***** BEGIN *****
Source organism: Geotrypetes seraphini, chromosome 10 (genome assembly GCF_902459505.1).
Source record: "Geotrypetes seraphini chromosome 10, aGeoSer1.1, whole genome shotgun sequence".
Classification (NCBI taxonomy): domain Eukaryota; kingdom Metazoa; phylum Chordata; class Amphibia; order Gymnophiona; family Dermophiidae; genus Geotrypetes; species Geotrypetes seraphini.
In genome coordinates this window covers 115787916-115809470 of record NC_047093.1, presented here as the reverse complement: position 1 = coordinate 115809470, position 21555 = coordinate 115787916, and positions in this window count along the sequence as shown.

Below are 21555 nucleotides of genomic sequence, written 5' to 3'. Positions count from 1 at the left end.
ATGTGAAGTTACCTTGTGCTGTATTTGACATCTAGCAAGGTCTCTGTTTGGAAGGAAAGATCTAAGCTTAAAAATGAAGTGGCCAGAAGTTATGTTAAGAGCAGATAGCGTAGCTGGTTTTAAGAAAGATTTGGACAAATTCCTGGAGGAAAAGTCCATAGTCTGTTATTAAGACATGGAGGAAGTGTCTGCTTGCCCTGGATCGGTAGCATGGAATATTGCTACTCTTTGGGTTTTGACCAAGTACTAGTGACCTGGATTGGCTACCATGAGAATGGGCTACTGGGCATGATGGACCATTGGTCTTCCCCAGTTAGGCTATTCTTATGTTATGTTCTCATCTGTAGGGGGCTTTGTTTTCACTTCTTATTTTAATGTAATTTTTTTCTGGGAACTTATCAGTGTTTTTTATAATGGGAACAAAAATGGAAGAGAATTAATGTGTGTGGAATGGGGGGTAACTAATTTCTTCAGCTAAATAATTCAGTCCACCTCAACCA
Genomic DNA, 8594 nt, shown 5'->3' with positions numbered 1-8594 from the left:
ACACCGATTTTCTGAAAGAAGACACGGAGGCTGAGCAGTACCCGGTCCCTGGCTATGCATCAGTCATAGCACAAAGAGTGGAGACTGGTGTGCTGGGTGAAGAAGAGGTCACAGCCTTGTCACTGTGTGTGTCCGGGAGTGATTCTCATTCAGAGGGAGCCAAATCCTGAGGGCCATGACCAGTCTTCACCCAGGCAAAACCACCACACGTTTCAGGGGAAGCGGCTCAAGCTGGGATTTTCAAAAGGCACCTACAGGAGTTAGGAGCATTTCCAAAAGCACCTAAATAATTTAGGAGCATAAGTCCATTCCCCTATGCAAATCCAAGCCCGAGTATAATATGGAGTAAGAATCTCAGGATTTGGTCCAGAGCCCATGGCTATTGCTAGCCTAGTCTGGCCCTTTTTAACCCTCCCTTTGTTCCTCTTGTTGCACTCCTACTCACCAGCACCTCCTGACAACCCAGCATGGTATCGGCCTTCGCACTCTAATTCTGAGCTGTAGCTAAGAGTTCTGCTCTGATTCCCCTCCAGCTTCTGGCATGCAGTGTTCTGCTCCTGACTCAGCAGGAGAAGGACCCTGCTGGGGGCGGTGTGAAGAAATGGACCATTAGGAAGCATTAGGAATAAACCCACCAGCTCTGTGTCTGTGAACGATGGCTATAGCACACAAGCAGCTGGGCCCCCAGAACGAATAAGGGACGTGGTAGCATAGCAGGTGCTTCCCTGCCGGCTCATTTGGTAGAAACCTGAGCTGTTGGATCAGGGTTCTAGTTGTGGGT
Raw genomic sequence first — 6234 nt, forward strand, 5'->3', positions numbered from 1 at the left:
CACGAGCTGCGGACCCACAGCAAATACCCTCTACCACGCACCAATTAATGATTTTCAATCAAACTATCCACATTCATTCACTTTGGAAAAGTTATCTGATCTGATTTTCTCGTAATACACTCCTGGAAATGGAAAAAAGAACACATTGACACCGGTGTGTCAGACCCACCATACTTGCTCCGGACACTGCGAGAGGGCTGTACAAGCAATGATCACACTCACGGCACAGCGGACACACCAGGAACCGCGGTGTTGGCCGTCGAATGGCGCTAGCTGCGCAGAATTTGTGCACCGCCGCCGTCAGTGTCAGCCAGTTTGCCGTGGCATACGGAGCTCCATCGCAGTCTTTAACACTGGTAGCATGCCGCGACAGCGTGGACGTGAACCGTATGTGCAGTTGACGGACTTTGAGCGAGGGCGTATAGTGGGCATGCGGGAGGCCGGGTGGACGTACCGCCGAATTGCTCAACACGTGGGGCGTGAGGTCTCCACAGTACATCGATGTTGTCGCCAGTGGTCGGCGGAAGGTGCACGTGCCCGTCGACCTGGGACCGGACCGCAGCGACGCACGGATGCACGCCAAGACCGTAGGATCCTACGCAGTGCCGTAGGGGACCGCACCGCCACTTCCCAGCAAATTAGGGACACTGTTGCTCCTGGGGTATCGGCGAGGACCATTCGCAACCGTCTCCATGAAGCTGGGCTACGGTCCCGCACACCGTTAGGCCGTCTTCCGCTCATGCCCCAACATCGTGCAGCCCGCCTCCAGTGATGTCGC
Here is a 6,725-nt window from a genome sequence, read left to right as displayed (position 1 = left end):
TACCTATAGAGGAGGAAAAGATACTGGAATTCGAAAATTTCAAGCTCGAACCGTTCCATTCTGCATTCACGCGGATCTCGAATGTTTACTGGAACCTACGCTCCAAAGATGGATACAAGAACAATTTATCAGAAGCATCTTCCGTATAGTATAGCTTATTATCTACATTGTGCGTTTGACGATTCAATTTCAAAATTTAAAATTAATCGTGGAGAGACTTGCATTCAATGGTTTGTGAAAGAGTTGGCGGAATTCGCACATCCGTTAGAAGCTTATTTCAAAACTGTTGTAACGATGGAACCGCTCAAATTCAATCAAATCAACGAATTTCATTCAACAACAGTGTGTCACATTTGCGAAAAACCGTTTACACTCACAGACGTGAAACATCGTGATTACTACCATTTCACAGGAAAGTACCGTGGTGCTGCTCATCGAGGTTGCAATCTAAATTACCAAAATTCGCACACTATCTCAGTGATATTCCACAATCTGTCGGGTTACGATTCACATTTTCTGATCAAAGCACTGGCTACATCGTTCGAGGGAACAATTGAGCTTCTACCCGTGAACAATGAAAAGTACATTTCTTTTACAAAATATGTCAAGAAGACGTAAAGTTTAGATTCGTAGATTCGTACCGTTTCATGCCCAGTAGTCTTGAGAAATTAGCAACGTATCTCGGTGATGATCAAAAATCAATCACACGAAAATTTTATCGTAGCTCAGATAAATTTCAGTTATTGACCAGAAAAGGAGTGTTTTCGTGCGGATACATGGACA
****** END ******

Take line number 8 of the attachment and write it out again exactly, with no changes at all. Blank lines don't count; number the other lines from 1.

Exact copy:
ACACCGATTTTCTGAAAGAAGACACGGAGGCTGAGCAGTACCCGGTCCCTGGCTATGCATCAGTCATAGCACAAAGAGTGGAGACTGGTGTGCTGGGTGAAGAAGAGGTCACAGCCTTGTCACTGTGTGTGTCCGGGAGTGATTCTCATTCAGAGGGAGCCAAATCCTGAGGGCCATGACCAGTCTTCACCCAGGCAAAACCACCACACGTTTCAGGGGAAGCGGCTCAAGCTGGGATTTTCAAAAGGCACCTACAGGAGTTAGGAGCATTTCCAAAAGCACCTAAATAATTTAGGAGCATAAGTCCATTCCCCTATGCAAATCCAAGCCCGAGTATAATATGGAGTAAGAATCTCAGGATTTGGTCCAGAGCCCATGGCTATTGCTAGCCTAGTCTGGCCCTTTTTAACCCTCCCTTTGTTCCTCTTGTTGCACTCCTACTCACCAGCACCTCCTGACAACCCAGCATGGTATCGGCCTTCGCACTCTAATTCTGAGCTGTAGCTAAGAGTTCTGCTCTGATTCCCCTCCAGCTTCTGGCATGCAGTGTTCTGCTCCTGACTCAGCAGGAGAAGGACCCTGCTGGGGGCGGTGTGAAGAAATGGACCATTAGGAAGCATTAGGAATAAACCCACCAGCTCTGTGTCTGTGAACGATGGCTATAGCACACAAGCAGCTGGGCCCCCAGAACGAATAAGGGACGTGGTAGCATAGCAGGTGCTTCCCTGCCGGCTCATTTGGTAGAAACCTGAGCTGTTGGATCAGGGTTCTAGTTGTGGGT